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Home ▸ Catalog ▸ Greek Coins ▸ Geographic - All Periods ▸ Thrace & Moesia ▸ HadrianopolisView Options:  |  |  |   

Hadrianopolis, Thrace

Hadrian refounded a Thracian tribal capital, changed its name to Hadrianopolis, developed it, adorned it with monuments, and made it the capital of the Roman province. The city is Edirne, Turkey today. From ancient times, the area around Edirne has been the site of no fewer than 16 major battles or sieges. Military historian John Keegan identifies it as "the most contested spot on the globe" and attributes this to its geographical location. Licinius was defeated there by Constantine I in 323, and Valens was killed by the Goths during the Battle of Adrianople in 378.


Antoninus Pius, August 138 - 7 March 161 A.D., Hadrianopolis, Thrace

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Asclepius, the son of Apollo and Koronis, learned the secrets of keeping death at bay after observing one snake bringing another snake healing herbs. Hygieia, the goddess of health, was his daughter with Minerva. Woman seeking fertility, the sick, and the injured slept in Asclepius' temples in chambers where non-poisonous snakes were left to crawl on the floor and provide healing.
RP41398. Bronze AE 28, BMC Thrace p. 116, 3, aVF, weight 13.457 g, maximum diameter 27.6 mm, die axis 225o, Hadrianopolis (Edirne, Turkey) mint, obverse AYTKAITAIA∆PI ANTΩNEINOC, laureate, draped, and cuirassed bust right; reverse HΓAΠOYOΠEICKOYA∆PIANOΠOΛEIT, Asklepios standing facing, looking left, staff which serpent twines in left, Hygieia standing right, patera in right hand, feeding serpent; SOLD


Gordian III, 29 July 238 - 25 February 244 A.D., Hadrianopolis, Thrace

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Nemesis was the avenger of crimes and punisher of wicked doers.
RP37474. Bronze AE 27, Varbanov II 3825 - 7 var. (obv. legend), gVF, weight 12.317 g, maximum diameter 28.0 mm, die axis 45o, Hadrianopolis (Edirne, Turkey) mint, obverse AYT K M ANT ΓOP∆IANOC AYΓ, laureate, draped, and cuirassed bust right; reverse A∆PIANOΠOΛEITΩN, Nemesis standing left, cubit rule in right hand, scepter in left hand, wheel at feet left; choice portrait; scarce; SOLD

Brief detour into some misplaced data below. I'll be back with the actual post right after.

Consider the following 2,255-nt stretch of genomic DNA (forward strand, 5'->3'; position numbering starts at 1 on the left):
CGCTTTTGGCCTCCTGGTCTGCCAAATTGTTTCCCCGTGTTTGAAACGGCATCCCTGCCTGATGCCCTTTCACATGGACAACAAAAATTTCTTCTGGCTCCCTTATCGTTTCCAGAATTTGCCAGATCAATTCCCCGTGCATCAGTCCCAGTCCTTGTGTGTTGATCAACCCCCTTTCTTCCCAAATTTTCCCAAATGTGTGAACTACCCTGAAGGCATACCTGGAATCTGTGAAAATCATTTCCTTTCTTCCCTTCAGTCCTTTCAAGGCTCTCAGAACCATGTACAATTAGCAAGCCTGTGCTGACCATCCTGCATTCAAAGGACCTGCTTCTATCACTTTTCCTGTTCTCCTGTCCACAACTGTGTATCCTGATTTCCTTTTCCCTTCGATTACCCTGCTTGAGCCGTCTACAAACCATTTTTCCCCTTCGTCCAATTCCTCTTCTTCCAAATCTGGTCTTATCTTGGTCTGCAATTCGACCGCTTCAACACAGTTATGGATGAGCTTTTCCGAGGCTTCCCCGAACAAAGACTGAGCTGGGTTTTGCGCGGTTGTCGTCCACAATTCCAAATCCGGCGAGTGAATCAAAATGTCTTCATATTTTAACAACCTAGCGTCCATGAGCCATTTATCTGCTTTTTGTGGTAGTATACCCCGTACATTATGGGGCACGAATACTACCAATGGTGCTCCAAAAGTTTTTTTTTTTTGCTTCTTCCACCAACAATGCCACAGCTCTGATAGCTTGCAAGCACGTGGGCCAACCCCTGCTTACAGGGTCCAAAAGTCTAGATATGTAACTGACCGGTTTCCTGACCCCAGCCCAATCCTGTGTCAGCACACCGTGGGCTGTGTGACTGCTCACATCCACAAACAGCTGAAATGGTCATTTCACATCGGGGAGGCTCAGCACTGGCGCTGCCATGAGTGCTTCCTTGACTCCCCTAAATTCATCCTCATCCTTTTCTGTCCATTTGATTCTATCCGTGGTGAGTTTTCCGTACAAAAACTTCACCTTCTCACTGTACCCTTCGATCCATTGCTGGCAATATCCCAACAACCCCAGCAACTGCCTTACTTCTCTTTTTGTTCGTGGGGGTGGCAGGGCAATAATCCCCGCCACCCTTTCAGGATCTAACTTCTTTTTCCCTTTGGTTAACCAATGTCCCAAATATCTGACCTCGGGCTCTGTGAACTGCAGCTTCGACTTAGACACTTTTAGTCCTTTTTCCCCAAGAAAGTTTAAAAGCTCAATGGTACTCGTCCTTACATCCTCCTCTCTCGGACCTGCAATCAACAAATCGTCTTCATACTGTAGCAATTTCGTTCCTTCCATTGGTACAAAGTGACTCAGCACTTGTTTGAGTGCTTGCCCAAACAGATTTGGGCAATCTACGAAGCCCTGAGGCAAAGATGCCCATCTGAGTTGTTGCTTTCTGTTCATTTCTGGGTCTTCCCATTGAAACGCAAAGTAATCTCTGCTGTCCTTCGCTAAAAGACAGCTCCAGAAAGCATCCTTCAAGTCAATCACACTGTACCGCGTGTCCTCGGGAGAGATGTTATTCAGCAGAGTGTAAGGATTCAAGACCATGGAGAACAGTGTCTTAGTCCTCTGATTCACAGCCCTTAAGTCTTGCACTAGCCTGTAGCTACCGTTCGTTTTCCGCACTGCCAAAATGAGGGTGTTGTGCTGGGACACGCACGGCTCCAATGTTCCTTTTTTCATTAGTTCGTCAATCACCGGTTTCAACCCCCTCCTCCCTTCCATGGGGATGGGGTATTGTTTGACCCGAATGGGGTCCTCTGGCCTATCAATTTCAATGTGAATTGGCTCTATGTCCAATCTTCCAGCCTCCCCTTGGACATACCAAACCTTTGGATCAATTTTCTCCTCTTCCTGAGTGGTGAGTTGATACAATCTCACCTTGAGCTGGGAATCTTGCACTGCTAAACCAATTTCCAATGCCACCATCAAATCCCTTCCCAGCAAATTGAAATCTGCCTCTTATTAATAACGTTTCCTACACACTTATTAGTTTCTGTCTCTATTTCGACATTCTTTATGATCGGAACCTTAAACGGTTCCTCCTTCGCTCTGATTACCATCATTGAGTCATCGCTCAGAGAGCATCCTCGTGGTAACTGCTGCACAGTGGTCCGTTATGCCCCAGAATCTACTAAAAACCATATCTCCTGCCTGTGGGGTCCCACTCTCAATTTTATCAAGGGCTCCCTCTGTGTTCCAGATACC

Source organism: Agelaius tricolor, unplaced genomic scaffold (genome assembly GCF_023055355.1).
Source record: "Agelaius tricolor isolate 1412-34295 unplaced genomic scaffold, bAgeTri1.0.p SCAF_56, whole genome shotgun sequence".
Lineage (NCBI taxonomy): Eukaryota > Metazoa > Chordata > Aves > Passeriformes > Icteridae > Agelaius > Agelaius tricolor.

Hadrianopolis, Thrace, c. 238 - 244 A.D.

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Hercules, assigned the labor of slaying the Hydra, quickly learned that when he cut off one of its heads two grew back. His nephew Iolaus aided him by quickly cauterizing the open stumps with a firebrand, preventing the heads from regrowing. Hera, who had created the Hydra to kill him, sent a large crab to distract him during the fight. But Hercules crushed the crab under his mighty foot and killed the Hydra.
GB56643. Bronze AE 18, Youroukova Hadrianople 709 (O298/R670), Moushmov 2479, Mionnet Suppl. II 604, SNG Cop -, BMC Thrace -, SNG Fitzwilliam -, SNG Hunterian -, F, weight 2.251 g, maximum diameter 17.8 mm, die axis 180o, Hadrianopolis (Edirne, Turkey) mint, c. 238 - 244 A.D.; obverse TON KTICTHN, bearded head of Herakles right; reverse A∆PIANOΠOΛEITΩN, Herakles raising club against the Lernaean Hydra, which has wrapped itself around his leg, tree to left, bow and quiver upright behind him; very rare; SOLD


Gordian III, 29 July 238 - 25 February 244 A.D., Hadrianopolis, Thrace

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RP28144. Bronze AE 31, Varbanov 3711, nice VF, weight 15.593 g, maximum diameter 31.3 mm, die axis 180o, Hadrianopolis (Edirne, Turkey) mint, obverse AYT K M ANT ΓOP∆IANOC AVΓ, radiate, draped, and cuirassed bust right; reverse A∆PIANOΠOΛEITΩN, Apollo standing left, nude, branch in right hand, resting left on snake-entwined tripod; scarce; SOLD


Gordian III, 29 July 238 - 25 February 244 A.D., Hadrianopolis, Thrace

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Wandering the world in a panther-drawn chariot, Dionysus rode ahead of the maenads and satyrs, who sang loudly and danced, flushed with wine. They were profusely garlanded with ivy and held the thyrsus, a staff topped with a pine-cone, a symbol of the immortality of his believers. Everywhere he went he taught men how to cultivate vines, and the mysteries of his cult. Whoever stood in his way and refused to revere him was punished with madness.
RP29651. Bronze AE 26, Varbanov II 4004, gF, weight 10.554 g, maximum diameter 25.9 mm, die axis 0o, Hadrianopolis (Edirne, Turkey) mint, obverse AYT K M ANT ΓOP∆IANOC AΓ, laureate, draped, and cuirassed bust right, from behind; reverse A∆PIANOΠOΛEITΩN, Dionysos, thyrsos in right, reclining left on back of panther walking right; SOLD


Gordian III, 29 July 238 - 25 February 244 A.D., Hadrianopolis, Thrace

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Hadrian refounded a Thracian tribal capital, changed its name to Hadrianopolis, developed it, adorned it with monuments, and made it the capital of the Roman province. The city is Edirne, Turkey today. From ancient times, the area around Edirne has been the site of no fewer than 16 major battles or sieges. Military historian John Keegan identifies it as "the most contested spot on the globe" and attributes this to its geographical location. Licinius was defeated there by Constantine I in 323, and Valens was killed by the Goths during the Battle of Adrianople in 378.